6 Tips for Conducting Employee Stay Interviews

Ashley Keaveney
6 Tips for Conducting Employee Stay Interviews

Stay interviews have been around forever, but they have become a more common, and more essential, practice since the start of the pandemic. As companies across the globe struggle to attract and retain talent, they need to do everything they can to increase the retention rate of their top performers — hence the stay interviews.

A stay interview is a conversation that company leaders have with their employees with the goal of uncovering what they like about their job and the company, and what they would like to change. They are conducted to help companies uncover why their employees are staying and what could potentially cause them to leave. It’s an efficient means to figure out what you are doing right as an employer and what areas you could improve upon to increase employee satisfaction.

By conducting stay interviews, you can adapt your business strategies to accommodate employees’ reasonable needs based on the feedback they give you, and these actions will show your workforce that you genuinely care about their wellbeing. And a workforce that feels appreciated and valued is a workforce that will show up eager to work for you and give a strong effort. These interviews are meant to benefit both the employer and employee if they are conducted right. The employees' concerns and needs should be met, while the employer should gain the trust of their workers, leading to improved performance and retention.

Keep reading to uncover some tips for administering stay interviews to ensure they yield a generous return.


1. Be Objective 

As the interviewer, make sure you are prepared for what’s ahead. One of the best preparation tips is to go into the interview with an objective mindset. The goal is to improve the employee satisfaction of the interviewee, and this can be difficult if you have a subjective viewpoint. Just because you think that you/your company are doing something right, it doesn’t mean that your employees agree, so objectivity is key when listening to their feedback. It’s best to try to view employees’ concerns with a different perspective than your own to achieve the most productive results throughout the interview.


2. Listen and Empathize

Two of the prominent aspects of any great interview are listening and empathy. There’s no point of conducting an interview if you aren’t going to sincerely listen to what the interviewee has to say. The only way to implement changes and make sure your employees feel like they have a valued voice is by taking what they said into consideration and taking action to show them that you care about their feedback.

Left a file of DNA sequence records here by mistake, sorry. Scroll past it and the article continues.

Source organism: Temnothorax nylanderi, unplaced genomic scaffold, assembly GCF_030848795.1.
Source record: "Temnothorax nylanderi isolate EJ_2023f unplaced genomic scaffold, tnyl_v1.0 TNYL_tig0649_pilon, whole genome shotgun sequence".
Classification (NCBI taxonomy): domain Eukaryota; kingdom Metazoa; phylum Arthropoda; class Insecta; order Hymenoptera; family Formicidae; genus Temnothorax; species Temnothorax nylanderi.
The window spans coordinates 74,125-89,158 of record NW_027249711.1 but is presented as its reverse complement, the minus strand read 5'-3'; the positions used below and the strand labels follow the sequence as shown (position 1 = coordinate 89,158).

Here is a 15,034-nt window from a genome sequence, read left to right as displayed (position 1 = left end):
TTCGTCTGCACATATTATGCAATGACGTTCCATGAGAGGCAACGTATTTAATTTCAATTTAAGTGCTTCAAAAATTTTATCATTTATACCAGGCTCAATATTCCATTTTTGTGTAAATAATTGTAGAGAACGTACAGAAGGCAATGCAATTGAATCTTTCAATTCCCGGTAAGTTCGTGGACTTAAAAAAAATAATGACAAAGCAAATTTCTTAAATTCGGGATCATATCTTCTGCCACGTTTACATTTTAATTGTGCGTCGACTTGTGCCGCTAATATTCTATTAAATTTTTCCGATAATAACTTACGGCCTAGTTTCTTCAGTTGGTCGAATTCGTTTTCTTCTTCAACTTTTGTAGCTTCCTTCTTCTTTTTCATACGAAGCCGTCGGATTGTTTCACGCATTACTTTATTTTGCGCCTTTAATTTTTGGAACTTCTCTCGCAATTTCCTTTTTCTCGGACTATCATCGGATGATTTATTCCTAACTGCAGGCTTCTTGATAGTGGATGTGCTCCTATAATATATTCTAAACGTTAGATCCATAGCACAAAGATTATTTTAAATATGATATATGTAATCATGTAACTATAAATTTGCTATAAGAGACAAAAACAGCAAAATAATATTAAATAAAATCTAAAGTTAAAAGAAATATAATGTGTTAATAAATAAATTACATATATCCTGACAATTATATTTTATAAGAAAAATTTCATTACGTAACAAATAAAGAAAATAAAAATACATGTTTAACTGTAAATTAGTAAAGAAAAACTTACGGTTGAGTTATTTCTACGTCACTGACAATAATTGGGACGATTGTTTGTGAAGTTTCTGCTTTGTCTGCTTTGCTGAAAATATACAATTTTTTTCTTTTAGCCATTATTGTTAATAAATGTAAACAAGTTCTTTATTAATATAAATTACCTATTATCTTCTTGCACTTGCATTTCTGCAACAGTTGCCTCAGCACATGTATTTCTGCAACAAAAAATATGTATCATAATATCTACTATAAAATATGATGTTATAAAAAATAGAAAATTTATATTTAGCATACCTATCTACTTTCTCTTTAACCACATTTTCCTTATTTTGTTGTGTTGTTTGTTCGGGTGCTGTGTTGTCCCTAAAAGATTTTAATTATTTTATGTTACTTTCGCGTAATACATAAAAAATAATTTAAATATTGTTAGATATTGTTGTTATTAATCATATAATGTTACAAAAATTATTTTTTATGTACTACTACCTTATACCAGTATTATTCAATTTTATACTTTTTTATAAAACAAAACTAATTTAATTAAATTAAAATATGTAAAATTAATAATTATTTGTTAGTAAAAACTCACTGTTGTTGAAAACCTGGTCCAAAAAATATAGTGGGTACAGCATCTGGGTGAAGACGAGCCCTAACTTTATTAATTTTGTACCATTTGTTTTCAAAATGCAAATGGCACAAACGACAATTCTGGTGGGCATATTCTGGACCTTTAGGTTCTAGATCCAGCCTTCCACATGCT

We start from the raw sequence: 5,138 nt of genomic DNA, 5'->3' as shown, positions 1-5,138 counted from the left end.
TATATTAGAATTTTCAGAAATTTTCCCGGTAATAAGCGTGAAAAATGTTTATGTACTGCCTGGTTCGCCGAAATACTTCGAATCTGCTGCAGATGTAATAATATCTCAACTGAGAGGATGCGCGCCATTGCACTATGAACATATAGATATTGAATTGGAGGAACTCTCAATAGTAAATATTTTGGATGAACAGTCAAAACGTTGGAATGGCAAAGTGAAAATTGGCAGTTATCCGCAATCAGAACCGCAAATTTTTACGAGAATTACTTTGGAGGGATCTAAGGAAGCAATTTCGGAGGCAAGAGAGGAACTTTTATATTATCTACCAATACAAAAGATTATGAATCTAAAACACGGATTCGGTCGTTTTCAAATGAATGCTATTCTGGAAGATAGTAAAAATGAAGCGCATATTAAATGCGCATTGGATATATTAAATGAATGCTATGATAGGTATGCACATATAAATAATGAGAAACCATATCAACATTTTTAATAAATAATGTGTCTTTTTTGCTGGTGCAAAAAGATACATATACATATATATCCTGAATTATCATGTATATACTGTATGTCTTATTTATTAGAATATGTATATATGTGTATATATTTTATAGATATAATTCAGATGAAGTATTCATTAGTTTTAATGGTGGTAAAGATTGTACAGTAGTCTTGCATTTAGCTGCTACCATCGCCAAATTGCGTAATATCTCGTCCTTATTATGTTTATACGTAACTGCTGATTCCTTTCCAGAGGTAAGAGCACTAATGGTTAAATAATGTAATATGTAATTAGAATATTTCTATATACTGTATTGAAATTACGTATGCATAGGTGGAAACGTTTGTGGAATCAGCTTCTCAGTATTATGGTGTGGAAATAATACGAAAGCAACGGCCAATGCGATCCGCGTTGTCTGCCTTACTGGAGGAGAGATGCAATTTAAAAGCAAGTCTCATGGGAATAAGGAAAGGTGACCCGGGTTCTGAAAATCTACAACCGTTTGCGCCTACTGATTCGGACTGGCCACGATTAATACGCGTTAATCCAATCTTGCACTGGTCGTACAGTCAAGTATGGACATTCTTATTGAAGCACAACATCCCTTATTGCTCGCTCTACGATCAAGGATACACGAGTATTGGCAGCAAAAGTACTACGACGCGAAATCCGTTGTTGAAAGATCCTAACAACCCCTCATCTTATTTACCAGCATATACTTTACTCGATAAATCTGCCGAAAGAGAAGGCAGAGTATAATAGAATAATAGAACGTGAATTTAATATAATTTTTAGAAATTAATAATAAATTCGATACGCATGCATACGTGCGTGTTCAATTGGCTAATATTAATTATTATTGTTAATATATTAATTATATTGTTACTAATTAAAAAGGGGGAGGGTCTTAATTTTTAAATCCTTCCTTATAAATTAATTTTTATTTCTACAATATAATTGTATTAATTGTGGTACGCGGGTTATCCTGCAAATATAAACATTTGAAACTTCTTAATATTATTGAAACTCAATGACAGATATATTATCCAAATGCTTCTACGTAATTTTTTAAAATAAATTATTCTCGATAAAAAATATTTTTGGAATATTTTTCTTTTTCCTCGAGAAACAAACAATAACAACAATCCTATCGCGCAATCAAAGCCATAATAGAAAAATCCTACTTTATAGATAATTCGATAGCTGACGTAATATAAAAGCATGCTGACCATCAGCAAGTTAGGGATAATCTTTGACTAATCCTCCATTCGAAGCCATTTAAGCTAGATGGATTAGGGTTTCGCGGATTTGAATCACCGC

3. Ask Open-Ended Questions

It’s crucial to avoid creating a list of questions before the interview and strictly sticking to them without leaving any room for questions that arise naturally throughout the interview. You should have some ideas of what you want to talk about, but don’t be stuck on them. Try focusing on open-ended questions that encourage a conversation-like interview, allowing interviewees the opportunity to cover anything they want to address. It’s also important that you don’t ask leading questions that could steer individuals in one direction or leads them to conform to your opinion.


4. Develop a Change Implementation Plan

After the interview is over, it’s time to dive into their feedback and see what you can realistically do to improve their work environment. If the interview was successful and they honestly expressed what areas they thought the company was lacking in, then it’s your duty as an employer to take action to fill these gaps and ensure you’re fostering the best work environment possible.

The best practice here is to develop a change implementation plan. This is a process for your business with detailed steps to follow in order to implement changes across the organization. Having a comprehensive plan in place will ensure everyone understands their role in executing any necessary changes, leading to an efficient implementation process. The interviewee who suggested these changes should occur will be satisfied to see that their opinion made a difference, and this will positively impact employee retention.


5. Don't Forget About the Positives

When reflecting on a stay interview, don’t forget to listen to employees’ positive feedback, too. Sometimes it’s easy to get bogged down by the negatives in a given situation, but addressing the positives can prove to be immensely helpful. For example, if an employee reveals that they enjoy the occasional social events that the company hosts for employees to interact outside of work, then you should considering increasing the frequency of these events. This investment would likely be a retention-boosting strategy and be more than worth it in the end. Don’t forget that all feedback is important feedback.


6. Follow-Up with Employees

Stay interviews should not be a one-time thing. To be most effective, they should happen more than once a year, and each interview should also include a follow-up meeting. It’s vital to circle back and make sure each employee feels like their concerns were properly addressed and that they are happier than they were before the previous stay interview. The follow-up meeting will provide them with the chance to express any additional concerns or provide positive comments about the newly implemented changes. Employees might feel like their stay interview was all for nothing if it’s never spoken about again once it’s over. Consistency is a key factor in employee retention efforts.


By incorporating these tips into your retention-boosting stay interview strategy, your organization should see improved satisfaction and retention rates in no time. 


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